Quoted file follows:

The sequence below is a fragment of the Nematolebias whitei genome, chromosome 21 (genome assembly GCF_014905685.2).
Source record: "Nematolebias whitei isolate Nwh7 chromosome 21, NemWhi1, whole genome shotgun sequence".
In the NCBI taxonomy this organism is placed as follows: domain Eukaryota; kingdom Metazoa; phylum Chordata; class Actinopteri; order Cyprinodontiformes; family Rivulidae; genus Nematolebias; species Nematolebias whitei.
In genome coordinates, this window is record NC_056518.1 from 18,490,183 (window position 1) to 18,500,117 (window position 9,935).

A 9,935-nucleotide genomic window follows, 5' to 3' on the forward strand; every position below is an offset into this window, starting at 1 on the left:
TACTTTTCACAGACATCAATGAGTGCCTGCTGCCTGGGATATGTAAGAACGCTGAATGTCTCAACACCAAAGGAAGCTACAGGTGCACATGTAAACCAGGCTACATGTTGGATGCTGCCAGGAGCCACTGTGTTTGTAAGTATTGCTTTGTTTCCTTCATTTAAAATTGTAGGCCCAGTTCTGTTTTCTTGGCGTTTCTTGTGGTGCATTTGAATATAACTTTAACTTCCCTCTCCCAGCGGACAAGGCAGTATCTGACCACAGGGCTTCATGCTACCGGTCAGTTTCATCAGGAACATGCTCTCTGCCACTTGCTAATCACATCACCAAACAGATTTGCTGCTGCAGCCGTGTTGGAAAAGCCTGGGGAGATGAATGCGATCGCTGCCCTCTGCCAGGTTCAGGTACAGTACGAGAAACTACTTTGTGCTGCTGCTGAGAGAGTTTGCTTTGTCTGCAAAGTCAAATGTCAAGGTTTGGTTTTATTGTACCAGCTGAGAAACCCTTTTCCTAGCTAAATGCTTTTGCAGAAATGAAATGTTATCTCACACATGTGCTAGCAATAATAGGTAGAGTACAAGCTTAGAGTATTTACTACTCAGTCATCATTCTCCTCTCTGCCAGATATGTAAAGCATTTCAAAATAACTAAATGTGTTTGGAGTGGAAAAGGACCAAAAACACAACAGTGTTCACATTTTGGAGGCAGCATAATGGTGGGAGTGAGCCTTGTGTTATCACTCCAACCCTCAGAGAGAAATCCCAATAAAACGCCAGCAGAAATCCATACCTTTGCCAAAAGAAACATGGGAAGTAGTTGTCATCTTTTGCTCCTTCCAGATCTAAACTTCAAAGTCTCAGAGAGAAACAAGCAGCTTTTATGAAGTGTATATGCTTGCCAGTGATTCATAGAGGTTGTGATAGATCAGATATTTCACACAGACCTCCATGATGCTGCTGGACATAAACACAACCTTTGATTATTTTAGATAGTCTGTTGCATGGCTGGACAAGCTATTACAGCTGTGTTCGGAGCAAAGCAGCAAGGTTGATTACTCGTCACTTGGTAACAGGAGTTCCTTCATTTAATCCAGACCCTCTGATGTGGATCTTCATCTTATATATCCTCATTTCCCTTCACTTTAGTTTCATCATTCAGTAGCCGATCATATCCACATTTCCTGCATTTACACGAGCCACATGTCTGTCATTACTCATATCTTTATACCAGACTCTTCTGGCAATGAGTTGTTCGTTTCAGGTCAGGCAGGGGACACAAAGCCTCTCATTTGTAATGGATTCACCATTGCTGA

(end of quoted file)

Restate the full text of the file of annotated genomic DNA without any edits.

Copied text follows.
The sequence below is a fragment of the Nematolebias whitei genome, chromosome 21 (genome assembly GCF_014905685.2).
Source record: "Nematolebias whitei isolate Nwh7 chromosome 21, NemWhi1, whole genome shotgun sequence".
In the NCBI taxonomy this organism is placed as follows: domain Eukaryota; kingdom Metazoa; phylum Chordata; class Actinopteri; order Cyprinodontiformes; family Rivulidae; genus Nematolebias; species Nematolebias whitei.
In genome coordinates, this window is record NC_056518.1 from 18,490,183 (window position 1) to 18,500,117 (window position 9,935).

A 9,935-nucleotide genomic window follows, 5' to 3' on the forward strand; every position below is an offset into this window, starting at 1 on the left:
TACTTTTCACAGACATCAATGAGTGCCTGCTGCCTGGGATATGTAAGAACGCTGAATGTCTCAACACCAAAGGAAGCTACAGGTGCACATGTAAACCAGGCTACATGTTGGATGCTGCCAGGAGCCACTGTGTTTGTAAGTATTGCTTTGTTTCCTTCATTTAAAATTGTAGGCCCAGTTCTGTTTTCTTGGCGTTTCTTGTGGTGCATTTGAATATAACTTTAACTTCCCTCTCCCAGCGGACAAGGCAGTATCTGACCACAGGGCTTCATGCTACCGGTCAGTTTCATCAGGAACATGCTCTCTGCCACTTGCTAATCACATCACCAAACAGATTTGCTGCTGCAGCCGTGTTGGAAAAGCCTGGGGAGATGAATGCGATCGCTGCCCTCTGCCAGGTTCAGGTACAGTACGAGAAACTACTTTGTGCTGCTGCTGAGAGAGTTTGCTTTGTCTGCAAAGTCAAATGTCAAGGTTTGGTTTTATTGTACCAGCTGAGAAACCCTTTTCCTAGCTAAATGCTTTTGCAGAAATGAAATGTTATCTCACACATGTGCTAGCAATAATAGGTAGAGTACAAGCTTAGAGTATTTACTACTCAGTCATCATTCTCCTCTCTGCCAGATATGTAAAGCATTTCAAAATAACTAAATGTGTTTGGAGTGGAAAAGGACCAAAAACACAACAGTGTTCACATTTTGGAGGCAGCATAATGGTGGGAGTGAGCCTTGTGTTATCACTCCAACCCTCAGAGAGAAATCCCAATAAAACGCCAGCAGAAATCCATACCTTTGCCAAAAGAAACATGGGAAGTAGTTGTCATCTTTTGCTCCTTCCAGATCTAAACTTCAAAGTCTCAGAGAGAAACAAGCAGCTTTTATGAAGTGTATATGCTTGCCAGTGATTCATAGAGGTTGTGATAGATCAGATATTTCACACAGACCTCCATGATGCTGCTGGACATAAACACAACCTTTGATTATTTTAGATAGTCTGTTGCATGGCTGGACAAGCTATTACAGCTGTGTTCGGAGCAAAGCAGCAAGGTTGATTACTCGTCACTTGGTAACAGGAGTTCCTTCATTTAATCCAGACCCTCTGATGTGGATCTTCATCTTATATATCCTCATTTCCCTTCACTTTAGTTTCATCATTCAGTAGCCGATCATATCCACATTTCCTGCATTTACACGAGCCACATGTCTGTCATTACTCATATCTTTATACCAGACTCTTCTGGCAATGAGTTGTTCGTTTCAGGTCAGGCAGGGGACACAAAGCCTCTCATTTGTAATGGATTCACCATTGCTGA